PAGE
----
Who would have thought that Arvind Kejriwal would be among the first to support Rahul Gandhi after his disqualification — forgetting the Congress had welcomed Manish Sisodia’s arrest? Or that a mollified “Didi” would stand by Rahul when she repeatedly spurned overtures from the Congress? Or that a miffed Shiv Sena would readily forgive Rahul despite his repeated attacks on Veer Savarkar and Rahul, in turn, would promise to tone down his criticism of their icon? During the last one week, the Opposition leaders have taken significant steps towards creating a solidarity. They feel threatened, apprehensive that disqualification is a fate that can befall any of them. It goes without saying that the BJP will worry if the Opposition sticks together. But how strong is their new-found glue?
Kejriwal has taken the anti-Modi pitch to an unusual high with his strident speech in the Delhi Assembly, calling the BJP government the most corrupt and Modi the “most uneducated” of all prime ministers. Kejriwal could — as would others — be eyeing the leadership of the Opposition, up for grabs with Rahul out of Parliament.
While trading charges on corruption is de rigueur in politics, it’s surprising that someone as savvy as Kejriwal, who has made education a key plank of his politics, should use such a disparaging term for the PM.
It smacked of an elitism that, ironically, has never been equated with Kejriwal. Indeed, Modi’s “entitled versus the subaltern” attack on the Opposition doesn’t stick to AAP given that there are no dynasties there and most leaders are home-spun. Kejriwal’s attack plays well into the BJP’s story that the only issue the Opposition has is its antipathy for Modi, who is pitching the fight as one between the corrupt “dynasts” and those like him who have risen through the ranks, with whom small-town India identifies.
The reasons behind Kejriwal’s aggression may not be obvious but one thing is: the Opposition parties intend to mine two themes — “Democracy in danger” and “Adani means Modi”. Do these resonate on the ground? Depends on which side of the fence you are on.
There are those who believe that the Adani affair will “dent the Prime Minister’s squeaky clean image” for 2024. And others who feel that the BJP will turn this to its advantage.
In the next couple of months, the Supreme Court is expected to get a report on the Adani matter, which may influence public perception. The Congress is more proactive on the Adani front than are the regional parties, except Kejriwal.
But the central question is: will the Opposition be able to repeat a Bofors with Adani? In 1987-89, Bofors entered the political lexicon, the aam aadmi saw it as “tope main ghotala (scam in the gun deal)” — there was evidence of Swiss bank accounts and more than one smoking gun.
But many have noted the absence of large crowds at Opposition rallies. In a sharply worded interview against Rahul Gandhi’s disqualification, former home minister P Chidambaram admitted he felt “despondent” that people were not coming out to protest as they used to. In her fiery speech at Rajghat, Priyanka Gandhi Vadra said: “Public kya dekh nahin rahi kya ho raha hai?… Ankhe kholiye (Can’t the people see what’s happening around them?…Open your eyes).”
The message is clear: either there’s is a disconnect between the Opposition and the “public” or the Opposition hasn’t been able to make a persuasive case. It has not been able to convert “democracy in danger” into an emotion the voter can relate to.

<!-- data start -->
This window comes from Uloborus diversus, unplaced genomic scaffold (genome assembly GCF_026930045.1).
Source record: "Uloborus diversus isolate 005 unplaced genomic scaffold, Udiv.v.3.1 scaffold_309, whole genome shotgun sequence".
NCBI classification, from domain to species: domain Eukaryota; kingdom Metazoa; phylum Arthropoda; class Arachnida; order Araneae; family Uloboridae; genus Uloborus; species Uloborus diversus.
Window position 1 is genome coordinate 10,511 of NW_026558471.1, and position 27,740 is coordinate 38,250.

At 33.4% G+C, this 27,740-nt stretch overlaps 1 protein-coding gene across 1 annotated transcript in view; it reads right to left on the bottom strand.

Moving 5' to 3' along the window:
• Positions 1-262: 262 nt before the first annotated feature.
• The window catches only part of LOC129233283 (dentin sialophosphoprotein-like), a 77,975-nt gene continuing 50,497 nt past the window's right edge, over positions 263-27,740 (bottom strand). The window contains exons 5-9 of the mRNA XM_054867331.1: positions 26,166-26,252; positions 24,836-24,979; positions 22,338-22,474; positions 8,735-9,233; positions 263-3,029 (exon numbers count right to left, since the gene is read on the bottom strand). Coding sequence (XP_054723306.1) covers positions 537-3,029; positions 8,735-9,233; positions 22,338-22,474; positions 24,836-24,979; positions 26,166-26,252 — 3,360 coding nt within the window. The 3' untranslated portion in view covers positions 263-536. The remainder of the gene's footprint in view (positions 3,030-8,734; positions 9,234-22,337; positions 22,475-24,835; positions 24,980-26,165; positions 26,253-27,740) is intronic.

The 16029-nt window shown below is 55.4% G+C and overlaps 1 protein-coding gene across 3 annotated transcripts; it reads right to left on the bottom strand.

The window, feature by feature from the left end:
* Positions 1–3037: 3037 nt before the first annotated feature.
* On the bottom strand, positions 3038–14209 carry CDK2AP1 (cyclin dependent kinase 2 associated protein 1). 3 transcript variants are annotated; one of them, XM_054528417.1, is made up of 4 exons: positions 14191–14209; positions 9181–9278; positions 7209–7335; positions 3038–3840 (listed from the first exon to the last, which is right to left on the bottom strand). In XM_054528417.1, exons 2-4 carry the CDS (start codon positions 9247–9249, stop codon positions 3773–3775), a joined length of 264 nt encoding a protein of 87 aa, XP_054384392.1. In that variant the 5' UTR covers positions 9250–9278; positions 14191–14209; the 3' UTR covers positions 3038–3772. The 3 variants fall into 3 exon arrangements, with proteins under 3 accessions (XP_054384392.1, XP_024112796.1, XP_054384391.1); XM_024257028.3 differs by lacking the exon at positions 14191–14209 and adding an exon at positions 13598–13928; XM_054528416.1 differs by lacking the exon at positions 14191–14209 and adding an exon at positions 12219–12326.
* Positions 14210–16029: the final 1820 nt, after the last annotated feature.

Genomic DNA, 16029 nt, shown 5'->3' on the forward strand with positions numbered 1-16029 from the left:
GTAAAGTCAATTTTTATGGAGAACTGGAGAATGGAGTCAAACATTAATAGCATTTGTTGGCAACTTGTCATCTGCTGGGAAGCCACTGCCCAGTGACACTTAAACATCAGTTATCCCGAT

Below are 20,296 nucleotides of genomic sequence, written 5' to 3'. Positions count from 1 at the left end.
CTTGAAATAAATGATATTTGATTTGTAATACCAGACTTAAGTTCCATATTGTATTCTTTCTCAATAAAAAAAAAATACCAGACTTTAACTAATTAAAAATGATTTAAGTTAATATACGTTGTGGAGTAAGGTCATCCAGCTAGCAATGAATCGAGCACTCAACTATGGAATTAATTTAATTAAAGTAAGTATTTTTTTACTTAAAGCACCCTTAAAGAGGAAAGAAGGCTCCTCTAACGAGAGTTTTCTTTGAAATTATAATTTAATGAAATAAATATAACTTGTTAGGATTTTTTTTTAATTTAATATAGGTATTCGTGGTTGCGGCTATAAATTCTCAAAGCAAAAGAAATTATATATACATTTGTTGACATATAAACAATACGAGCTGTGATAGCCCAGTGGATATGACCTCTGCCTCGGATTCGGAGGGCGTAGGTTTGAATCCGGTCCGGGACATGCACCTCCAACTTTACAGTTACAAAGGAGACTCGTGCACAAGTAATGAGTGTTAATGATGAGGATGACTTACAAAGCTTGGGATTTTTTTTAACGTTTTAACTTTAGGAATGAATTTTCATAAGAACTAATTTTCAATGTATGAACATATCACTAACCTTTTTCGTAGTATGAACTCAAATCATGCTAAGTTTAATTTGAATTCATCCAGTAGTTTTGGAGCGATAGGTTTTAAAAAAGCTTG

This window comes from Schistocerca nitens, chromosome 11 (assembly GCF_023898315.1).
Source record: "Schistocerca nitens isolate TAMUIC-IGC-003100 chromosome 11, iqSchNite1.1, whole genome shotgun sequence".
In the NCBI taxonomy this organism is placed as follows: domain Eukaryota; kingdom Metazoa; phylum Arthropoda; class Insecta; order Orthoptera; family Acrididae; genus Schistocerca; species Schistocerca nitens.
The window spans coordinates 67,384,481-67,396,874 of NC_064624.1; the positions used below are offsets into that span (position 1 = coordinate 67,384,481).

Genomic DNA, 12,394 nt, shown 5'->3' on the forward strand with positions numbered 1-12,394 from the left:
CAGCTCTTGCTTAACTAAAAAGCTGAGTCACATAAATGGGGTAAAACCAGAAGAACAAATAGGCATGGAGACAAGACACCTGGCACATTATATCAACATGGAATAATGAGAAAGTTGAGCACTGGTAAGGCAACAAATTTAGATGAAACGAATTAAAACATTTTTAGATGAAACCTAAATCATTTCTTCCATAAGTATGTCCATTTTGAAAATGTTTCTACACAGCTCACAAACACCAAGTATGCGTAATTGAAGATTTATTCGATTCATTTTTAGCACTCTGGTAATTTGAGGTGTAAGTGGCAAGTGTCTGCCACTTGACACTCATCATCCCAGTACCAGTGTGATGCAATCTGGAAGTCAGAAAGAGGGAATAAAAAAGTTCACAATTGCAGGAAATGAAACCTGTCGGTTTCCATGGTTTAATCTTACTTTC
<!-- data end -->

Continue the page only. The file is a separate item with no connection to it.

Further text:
How does harassment of Opposition leaders, with ED interrogating them for wealth disproportionate to their income, affect people?
Sure, there’s sympathy for Rahul today; many say they “feel bad” he should have to leave Parliament. “Acha nahin hua yeh,” is the refrain among many. But it’s a Rahul problem, not theirs.
Suppose the day he was disqualified, Rahul had held a dharna at Jantar Mantar in defence of freedom of expression along with MNREGA workers who had been protesting there since early February for their unpaid wages? This was a UPA programme and they were protesting because of norms that make it mandatory for them to upload their photos. Lakhs are affected, many had lost work—and wages. They felt stifled. Perhaps, freedom of speech would have made sense to them.
In the end, though, it is elections that’s the glue.
I keep saying this in more than one column, democracy’s health/revival depends on a strong Opposition that can win elections. Karnataka, where elections have been announced, is a state where the Congress stands a good chance.
The party has many things going for it: there is an undercurrent for change; Congress national president Mallikarjun Kharge is from the state. There are factions which need to be sorted out.
The Prime Minister is trying to convert the state election dominated by local issues into a national narrative: he called the Opposition leaders a coalition of the corrupt dynasts interested only in blocking him.
The BJP hopes the Congress will use “victim” Rahul in the state and the battle may then become Modi vs Rahul instead of a D K Shivakumar-Siddaramaiah-Kharge versus Bommai-Yediyurappa.
Karnataka today is not just one more state election. It is to the Congress what Uttar Pradesh was to the BJP in 2017, in the run-up to 2019.
Winning Karnataka will stall the BJP’s presence in government in the south, erode its pan-India status. A victory will set the tempo for the winter elections; will enthuse party workers for future contests. It’s a resource-rich state with obvious advantages. And it may give an impetus to Opposition unity.
Nothing is more important for the Congress today than winning this `K’ state. Everything else can wait until May 10. Democracy is not likely to go anywhere till then.
(Neerja Chowdhury, Contributing Editor, The Indian Express, has covered the last 10 Lok Sabha elections)